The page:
The Columbia Business School Executive Education program is, once again, partnering with SIT to bring Design Your Innovation Blueprint: Leveraging Systematic Inventive Thinking. Registration is now […]
Today is Valentine's Day, and to celebrate, here are ten creative ways to show how much you love your partner. I generated some of these for a TV interview yesterday on FOX19-WXIX morning news is Cincinnati. They wanted me to share how to use S.I.T. to be more creative on this special day. So here is my extended list:
SIT is a collection of five techniques and a set of principles to help generate quality ideas on demand. One of the challenges you can have is deciding which technique to use. So here are some rules of thumb to get you started.
My seventh-grade son asked me to volunteer at his school to teach something nonacademic and fun, like how to rollerblade, bake cookies, and so on. I called the school and asked if I could teach a course called “How to Be an Inventor.” I had taught Systematic Inventive Thinking in many innovation workshops for about four years at that point, so I was confident I could deliver a fun and useful program for kids.
To my surprise, the school administrators said no.
As a teacher, it's always rewarding to see my students create ideas that eventually make it into the marketplace. Here are some great innovations for the kitchen oven that a group of students created last year, January 2014. Later, we'll compare these to the new innovations announced by Whirlpool at the 2015 Consumer Electronics Show.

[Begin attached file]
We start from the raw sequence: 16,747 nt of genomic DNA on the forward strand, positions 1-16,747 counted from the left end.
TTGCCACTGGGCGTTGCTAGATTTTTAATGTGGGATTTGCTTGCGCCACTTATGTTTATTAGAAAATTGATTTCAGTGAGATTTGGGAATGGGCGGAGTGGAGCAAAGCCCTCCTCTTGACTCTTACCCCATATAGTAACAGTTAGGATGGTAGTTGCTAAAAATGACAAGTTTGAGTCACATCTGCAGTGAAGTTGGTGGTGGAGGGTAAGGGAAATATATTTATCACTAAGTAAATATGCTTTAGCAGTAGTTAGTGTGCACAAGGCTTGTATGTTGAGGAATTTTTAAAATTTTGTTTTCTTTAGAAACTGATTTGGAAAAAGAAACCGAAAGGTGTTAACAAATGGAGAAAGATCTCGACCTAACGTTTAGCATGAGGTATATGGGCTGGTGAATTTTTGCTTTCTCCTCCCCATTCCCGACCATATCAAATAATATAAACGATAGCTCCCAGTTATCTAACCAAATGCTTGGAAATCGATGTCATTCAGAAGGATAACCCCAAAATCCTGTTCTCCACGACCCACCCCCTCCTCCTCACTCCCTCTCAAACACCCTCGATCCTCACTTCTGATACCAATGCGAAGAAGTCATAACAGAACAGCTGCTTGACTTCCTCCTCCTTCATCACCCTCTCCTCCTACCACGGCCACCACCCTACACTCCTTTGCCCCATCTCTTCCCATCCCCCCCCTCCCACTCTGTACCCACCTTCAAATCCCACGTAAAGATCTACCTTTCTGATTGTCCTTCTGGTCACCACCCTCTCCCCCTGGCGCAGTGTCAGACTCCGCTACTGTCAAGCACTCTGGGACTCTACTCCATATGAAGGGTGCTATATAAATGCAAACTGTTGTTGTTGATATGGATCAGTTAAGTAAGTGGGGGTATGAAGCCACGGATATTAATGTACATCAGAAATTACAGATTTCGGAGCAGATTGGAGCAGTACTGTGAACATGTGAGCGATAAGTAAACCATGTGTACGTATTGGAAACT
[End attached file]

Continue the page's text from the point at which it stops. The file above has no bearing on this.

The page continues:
'Tis the season for catalogs, and my favorite is Hammacher Schlemmer, America's longest running catalog, "Offering the Best, the Only and the Unexpected for 166 Years." I was curious to see if I could spot any of the five patterns of the innovation method called Systematic Inventive Thinking (SIT). With eighty seven pages of cool gifts in the catalog, it wasn't hard at all. The hard part was deciding which ones to choose. Here are my favorites:
Innovation is an essential ingredient to the growth and success of China's economy. The use of methods such as Systematic Inventive Thinking will accelerate that growth. But where should China focus its innovation efforts? Professors George Yip and Bruce McKern make the case that China should focus on the following:
This innovation is a classic example of the multiplication technique. The Multiplication Technique is defined as copying an element already existing in the product or service but changing it in some counterintuitive way.